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COVID-19 can stimulate the legal profession to embrace technological change

Bill Gates predicted that if anything were to kill millions of people and disrupt the global economy, it would be an epidemic rather than a war.  Prophetically, he suggested the world would not be ready.

In this same way, new research shows the world’s courts and legal systems are far from ready to cope with new ways of working due to COVID-19 restrictions, despite suitable assistive technologies and online systems being available as early as the 1970s.

Victoria University Professor John Zeleznikow, a specialist in the effect of technology on the law, and University of Newcastle Law School Dean, Professor Tania Sourdin, analysed the responses of justice systems around the world to the pandemic. They found most digital tools now in use due to physical restrictions remain in the more rudimentary tiers of technological change.

“The law is a conservative profession, and so the uptake of technology and innovation that was thrust upon it has been patchy.

"There are many issues to consider about the extent to which these changes can, or will, endure beyond COVID-19,” Professor Zeleznikow said.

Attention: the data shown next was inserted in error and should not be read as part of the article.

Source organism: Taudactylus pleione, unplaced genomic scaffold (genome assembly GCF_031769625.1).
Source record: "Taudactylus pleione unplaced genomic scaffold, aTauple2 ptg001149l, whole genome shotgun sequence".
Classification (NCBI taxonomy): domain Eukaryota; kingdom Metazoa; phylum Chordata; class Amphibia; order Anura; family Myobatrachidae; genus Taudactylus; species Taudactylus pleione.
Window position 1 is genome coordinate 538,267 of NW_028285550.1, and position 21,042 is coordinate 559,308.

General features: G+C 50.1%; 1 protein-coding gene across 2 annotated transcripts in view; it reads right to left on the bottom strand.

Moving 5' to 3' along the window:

Three categories of responses

The research found COVID-impacted technology responses in a range of justice systems fell into three categories:

  • Rudimentary technologies – those that support legal activities such as online legal applications or remote hearings that simulate physical contact. They provide the necessary building blocks for courts to move to more sophisticated technologies.
  • Replacement technologies – those that replace the roles and activities traditionally conducted by humans, such as on-line mediation programs.
  • Disruptive technologies – the most advanced changes that fundamentally alter the way legal professionals work, such as algorithm-based decision-making programs.

Professor Zeleznikow said while he expected the pandemic would have led to the more widespread use of virtual services, many jurisdictions simply adjourned activities such as jury trails due to deficiencies in technological innovations.

He said it was critical this situation was urgently addressed for the expected “tsunami” of second-wave legal disputes that the pandemic will cause – such as workplace issues, insolvency cases, and cancelled contracts.

“The pandemic paved new opportunities for the legal profession to embrace technological change.

"Now is the time to consider how these changes can be made fit for purpose, with the capacity to respond to any future challenges.”

Courts, Mediation, and COVID-19 was published online in the Australian Business Law Review. It is listed on research publisher SSRN's Top Ten Download List for: Law & Technology, and Litigants & the Judiciary.

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